It is, perhaps, one of the most uniquely American solutions to nearly every imaginable problem: the modern lawsuit. But it won’t cure the pandemic.
Chimène Keitner, Alfred & Hanna Fromm Professor of International Law at UC Hastings Law, has been fielding media calls from around the globe as individuals and governments, including the State of Missouri, file suit against China, seeking damages from the novel coronavirus that causes COVID-19.
But as Keitner wrote in an article, “Don’t Bother Suing China for Coronavirus,” it’s a losing battle, both on grounds of sovereign immunity and likely other bases. As a leading authority on international law and civil litigation, Keitner is fielding questions from journalists in multiple countries, explaining the concept of foreign sovereign immunity as the lawsuits pile up.
“It seems clear that Chinese authorities failed to adequately report and to contain the spread of this new disease, and that the U.S. Executive Branch botched its response, with highly predictable and deadly results,” Keitner wrote. “Private actors may also bear legal responsibility for exacerbating the harms caused by unsafe working conditions, equipment shortages, termination of employment and other contracts, and other problems, which will, in turn, lead to litigation with insurers and reinsurers for the foreseeable future.”
“In addition to protecting their own families and communities, lawyers are understandably thinking about how best to protect, and to seek redress for, their clients. Unfortunately, some attorneys appear to have chosen the one path that is virtually guaranteed not to provide any meaningful recovery: suing China.”
Those claims stand virtually no chance of moving forward, Keitner says. Some, like the suit the State of Missouri filed against China by Missouri Attorney General Eric Schmitt, a Republican, have been dismissed by Democrats as a “political stunt.” Keitner hasn’t gone that far, but she has made clear in a follow-up piece that Missouri’s suit doesn’t abrogate China’s sovereign immunity, and that “lawsuits against China in U.S. courts should not detract from the continued responsibility of U.S. federal and state governments to prevent the further spread of the virus.”
In addition to the suit by Missouri (and one reportedly planned by Mississippi), other suits have been filed by private attorneys and are proposed class actions on behalf of “all persons and legal entities in the United States who have suffered injury, damage, and loss related to the outbreak of the COVID-19 virus” and those whose businesses suffered losses.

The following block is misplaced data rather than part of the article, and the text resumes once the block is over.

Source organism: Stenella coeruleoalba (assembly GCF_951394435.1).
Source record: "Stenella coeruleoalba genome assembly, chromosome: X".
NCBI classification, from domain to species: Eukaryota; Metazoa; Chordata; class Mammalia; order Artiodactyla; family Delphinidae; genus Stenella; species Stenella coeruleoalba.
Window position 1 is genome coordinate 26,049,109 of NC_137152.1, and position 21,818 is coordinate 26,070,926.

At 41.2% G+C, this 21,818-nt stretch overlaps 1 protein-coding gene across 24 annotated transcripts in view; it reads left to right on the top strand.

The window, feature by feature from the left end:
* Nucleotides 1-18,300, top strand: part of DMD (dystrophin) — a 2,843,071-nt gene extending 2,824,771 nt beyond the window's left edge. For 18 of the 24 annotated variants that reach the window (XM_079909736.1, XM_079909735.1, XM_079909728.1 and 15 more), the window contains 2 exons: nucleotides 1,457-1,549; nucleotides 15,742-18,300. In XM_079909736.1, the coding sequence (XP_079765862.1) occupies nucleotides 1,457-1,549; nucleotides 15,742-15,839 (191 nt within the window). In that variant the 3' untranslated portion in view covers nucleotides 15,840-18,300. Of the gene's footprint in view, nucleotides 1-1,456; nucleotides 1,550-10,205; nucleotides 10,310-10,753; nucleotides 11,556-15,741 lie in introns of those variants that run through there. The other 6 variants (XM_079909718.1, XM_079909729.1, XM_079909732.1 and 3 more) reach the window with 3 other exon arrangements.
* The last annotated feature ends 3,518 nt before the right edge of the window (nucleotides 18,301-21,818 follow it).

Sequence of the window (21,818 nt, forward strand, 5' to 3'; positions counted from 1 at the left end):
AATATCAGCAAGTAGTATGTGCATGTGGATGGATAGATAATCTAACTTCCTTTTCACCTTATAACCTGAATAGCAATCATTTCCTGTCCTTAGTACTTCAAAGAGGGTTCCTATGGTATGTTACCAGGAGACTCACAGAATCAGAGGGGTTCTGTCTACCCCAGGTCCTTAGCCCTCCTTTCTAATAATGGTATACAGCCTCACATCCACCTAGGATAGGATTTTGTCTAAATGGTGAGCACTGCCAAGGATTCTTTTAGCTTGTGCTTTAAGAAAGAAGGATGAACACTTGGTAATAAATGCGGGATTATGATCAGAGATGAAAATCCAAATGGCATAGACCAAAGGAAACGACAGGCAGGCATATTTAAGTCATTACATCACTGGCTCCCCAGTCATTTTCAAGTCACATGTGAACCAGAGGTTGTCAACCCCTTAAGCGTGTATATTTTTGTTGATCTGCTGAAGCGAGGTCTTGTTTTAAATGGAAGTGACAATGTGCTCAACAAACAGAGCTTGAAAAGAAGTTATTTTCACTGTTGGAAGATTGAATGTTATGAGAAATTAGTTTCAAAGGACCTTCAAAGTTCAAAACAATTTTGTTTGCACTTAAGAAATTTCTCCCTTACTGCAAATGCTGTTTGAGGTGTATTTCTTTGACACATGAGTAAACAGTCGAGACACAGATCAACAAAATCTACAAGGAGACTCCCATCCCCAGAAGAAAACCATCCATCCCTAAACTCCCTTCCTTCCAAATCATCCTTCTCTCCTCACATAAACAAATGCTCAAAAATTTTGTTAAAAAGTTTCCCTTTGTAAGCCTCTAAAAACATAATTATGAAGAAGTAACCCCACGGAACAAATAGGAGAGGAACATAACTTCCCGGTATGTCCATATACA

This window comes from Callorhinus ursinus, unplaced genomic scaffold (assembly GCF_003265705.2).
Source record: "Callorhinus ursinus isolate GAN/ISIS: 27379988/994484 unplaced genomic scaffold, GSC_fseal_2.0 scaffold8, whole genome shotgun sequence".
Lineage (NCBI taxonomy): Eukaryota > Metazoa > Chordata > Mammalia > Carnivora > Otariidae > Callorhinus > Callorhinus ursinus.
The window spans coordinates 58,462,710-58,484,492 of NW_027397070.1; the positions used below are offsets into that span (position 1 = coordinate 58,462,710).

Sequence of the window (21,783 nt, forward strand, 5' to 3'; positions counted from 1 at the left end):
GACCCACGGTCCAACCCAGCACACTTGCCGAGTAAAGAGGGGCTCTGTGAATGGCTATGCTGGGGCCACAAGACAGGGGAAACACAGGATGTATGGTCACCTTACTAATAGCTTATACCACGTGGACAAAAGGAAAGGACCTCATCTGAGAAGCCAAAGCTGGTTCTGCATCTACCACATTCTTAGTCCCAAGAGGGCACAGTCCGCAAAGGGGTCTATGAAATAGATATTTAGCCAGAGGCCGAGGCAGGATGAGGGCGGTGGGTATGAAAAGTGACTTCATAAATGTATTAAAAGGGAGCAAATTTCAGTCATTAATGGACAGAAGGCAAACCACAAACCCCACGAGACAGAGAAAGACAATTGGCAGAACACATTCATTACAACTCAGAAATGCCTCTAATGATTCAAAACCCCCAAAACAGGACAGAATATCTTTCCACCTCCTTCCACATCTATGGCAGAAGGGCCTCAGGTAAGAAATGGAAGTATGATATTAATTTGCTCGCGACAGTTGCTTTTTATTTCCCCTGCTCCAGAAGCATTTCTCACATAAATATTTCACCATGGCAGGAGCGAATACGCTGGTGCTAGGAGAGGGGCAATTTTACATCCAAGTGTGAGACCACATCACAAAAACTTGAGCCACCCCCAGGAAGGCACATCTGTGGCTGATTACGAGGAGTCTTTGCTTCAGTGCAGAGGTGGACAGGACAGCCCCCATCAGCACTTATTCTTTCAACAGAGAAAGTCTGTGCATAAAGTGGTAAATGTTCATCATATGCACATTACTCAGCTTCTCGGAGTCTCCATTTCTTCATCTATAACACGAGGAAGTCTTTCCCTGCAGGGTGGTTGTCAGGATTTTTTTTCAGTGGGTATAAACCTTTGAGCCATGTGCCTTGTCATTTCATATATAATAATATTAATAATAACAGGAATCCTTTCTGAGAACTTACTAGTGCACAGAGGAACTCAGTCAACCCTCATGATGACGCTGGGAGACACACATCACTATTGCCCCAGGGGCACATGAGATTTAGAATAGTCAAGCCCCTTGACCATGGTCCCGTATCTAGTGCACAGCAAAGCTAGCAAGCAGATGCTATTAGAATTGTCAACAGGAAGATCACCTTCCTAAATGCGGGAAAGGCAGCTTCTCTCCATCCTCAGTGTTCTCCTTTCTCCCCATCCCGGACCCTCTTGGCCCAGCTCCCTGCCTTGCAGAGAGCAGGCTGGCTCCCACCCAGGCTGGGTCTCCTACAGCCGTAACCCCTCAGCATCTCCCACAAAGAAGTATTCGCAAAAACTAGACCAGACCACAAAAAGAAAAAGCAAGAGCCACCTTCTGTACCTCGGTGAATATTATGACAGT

Separately, several New York state residents have filed a proposed class action against the World Health Organization (WHO), claiming the agency failed to respond quickly enough to the coronavirus pandemic. That suit will also fail, Keitner said, as the WHO has “functional immunity.”
“In the rush to be the first to file, the attorneys who drafted these [class action] complaints seem to have fundamentally misunderstood the Foreign Sovereign Immunities Act of 1976, which governs these actions,” Keitner writes. “Most fundamentally, the FSIA provides that foreign states enjoy immunity from the civil jurisdiction of U.S. courts, subject to certain enumerated exceptions.” In her blog posts, she explains why none of the exceptions apply to these suits.
As for proposals to amend the FSIA to allow these suits, Keitner writes: “Congress cannot create an exception to foreign sovereign immunity every time the United States is adversely affected—even catastrophically—by another country’s actions. Not only would this likely violate international law, but it would virtually guarantee reciprocal lawsuits in other countries’ courts. Instead of crafting legislation that will ultimately harm U.S. interests, Congress should prioritize finding out what the U.S. government knew or should have known about the virus, and why it failed to act sooner.”
That said, she emphasizes that “It is entirely appropriate–indeed, essential–for the international community to find out what caused the outbreak of this virus and where China’s response fell short, and to take effective measures to prevent a similar outbreak from happening again.” But that is not a task for U.S. courts.
For more information on the details of the suits, and why Keitner predicts they will fail, see “Don’t Bother Suing China for Coronavirus,” published March 31, 2020 and updated April 8, 2020, and “Missouri’s Lawsuit Doesn’t Abrogate Chinese Immunity,” published April 22, 2020, both in Just Security, based at the Reiss Center on Law and Security at New York University School of Law.